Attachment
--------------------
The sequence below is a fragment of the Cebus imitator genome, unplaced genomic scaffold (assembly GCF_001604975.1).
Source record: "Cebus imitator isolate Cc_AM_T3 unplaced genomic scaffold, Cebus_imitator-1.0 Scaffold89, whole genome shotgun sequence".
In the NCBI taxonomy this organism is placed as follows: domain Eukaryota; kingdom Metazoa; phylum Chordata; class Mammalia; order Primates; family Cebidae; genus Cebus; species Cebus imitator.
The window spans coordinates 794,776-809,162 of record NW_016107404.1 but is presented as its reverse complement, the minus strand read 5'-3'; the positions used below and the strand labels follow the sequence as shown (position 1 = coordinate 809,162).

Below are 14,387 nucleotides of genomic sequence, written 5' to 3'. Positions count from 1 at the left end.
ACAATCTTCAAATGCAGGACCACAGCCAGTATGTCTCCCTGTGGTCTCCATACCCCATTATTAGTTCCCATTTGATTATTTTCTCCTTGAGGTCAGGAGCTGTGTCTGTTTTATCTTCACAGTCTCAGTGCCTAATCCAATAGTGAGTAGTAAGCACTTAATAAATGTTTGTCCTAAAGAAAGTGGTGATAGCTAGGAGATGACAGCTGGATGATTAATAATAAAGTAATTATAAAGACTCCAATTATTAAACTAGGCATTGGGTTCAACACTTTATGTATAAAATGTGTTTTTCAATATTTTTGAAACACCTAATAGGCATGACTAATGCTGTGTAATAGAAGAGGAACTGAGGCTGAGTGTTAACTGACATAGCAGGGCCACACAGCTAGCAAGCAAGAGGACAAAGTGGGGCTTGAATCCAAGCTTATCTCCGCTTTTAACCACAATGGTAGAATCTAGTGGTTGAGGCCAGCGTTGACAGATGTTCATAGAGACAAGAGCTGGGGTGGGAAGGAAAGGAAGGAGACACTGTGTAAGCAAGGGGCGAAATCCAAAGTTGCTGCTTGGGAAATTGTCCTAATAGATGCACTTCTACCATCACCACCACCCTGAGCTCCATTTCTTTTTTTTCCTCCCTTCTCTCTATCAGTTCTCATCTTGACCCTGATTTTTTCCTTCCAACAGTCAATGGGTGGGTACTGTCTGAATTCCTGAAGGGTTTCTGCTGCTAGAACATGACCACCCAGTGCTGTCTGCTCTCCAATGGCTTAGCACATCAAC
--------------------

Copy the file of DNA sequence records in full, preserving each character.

The sequence below is a fragment of the Cebus imitator genome, unplaced genomic scaffold (assembly GCF_001604975.1).
Source record: "Cebus imitator isolate Cc_AM_T3 unplaced genomic scaffold, Cebus_imitator-1.0 Scaffold89, whole genome shotgun sequence".
In the NCBI taxonomy this organism is placed as follows: domain Eukaryota; kingdom Metazoa; phylum Chordata; class Mammalia; order Primates; family Cebidae; genus Cebus; species Cebus imitator.
The window spans coordinates 794,776-809,162 of record NW_016107404.1 but is presented as its reverse complement, the minus strand read 5'-3'; the positions used below and the strand labels follow the sequence as shown (position 1 = coordinate 809,162).

Below are 14,387 nucleotides of genomic sequence, written 5' to 3'. Positions count from 1 at the left end.
ACAATCTTCAAATGCAGGACCACAGCCAGTATGTCTCCCTGTGGTCTCCATACCCCATTATTAGTTCCCATTTGATTATTTTCTCCTTGAGGTCAGGAGCTGTGTCTGTTTTATCTTCACAGTCTCAGTGCCTAATCCAATAGTGAGTAGTAAGCACTTAATAAATGTTTGTCCTAAAGAAAGTGGTGATAGCTAGGAGATGACAGCTGGATGATTAATAATAAAGTAATTATAAAGACTCCAATTATTAAACTAGGCATTGGGTTCAACACTTTATGTATAAAATGTGTTTTTCAATATTTTTGAAACACCTAATAGGCATGACTAATGCTGTGTAATAGAAGAGGAACTGAGGCTGAGTGTTAACTGACATAGCAGGGCCACACAGCTAGCAAGCAAGAGGACAAAGTGGGGCTTGAATCCAAGCTTATCTCCGCTTTTAACCACAATGGTAGAATCTAGTGGTTGAGGCCAGCGTTGACAGATGTTCATAGAGACAAGAGCTGGGGTGGGAAGGAAAGGAAGGAGACACTGTGTAAGCAAGGGGCGAAATCCAAAGTTGCTGCTTGGGAAATTGTCCTAATAGATGCACTTCTACCATCACCACCACCCTGAGCTCCATTTCTTTTTTTTCCTCCCTTCTCTCTATCAGTTCTCATCTTGACCCTGATTTTTTCCTTCCAACAGTCAATGGGTGGGTACTGTCTGAATTCCTGAAGGGTTTCTGCTGCTAGAACATGACCACCCAGTGCTGTCTGCTCTCCAATGGCTTAGCACATCAAC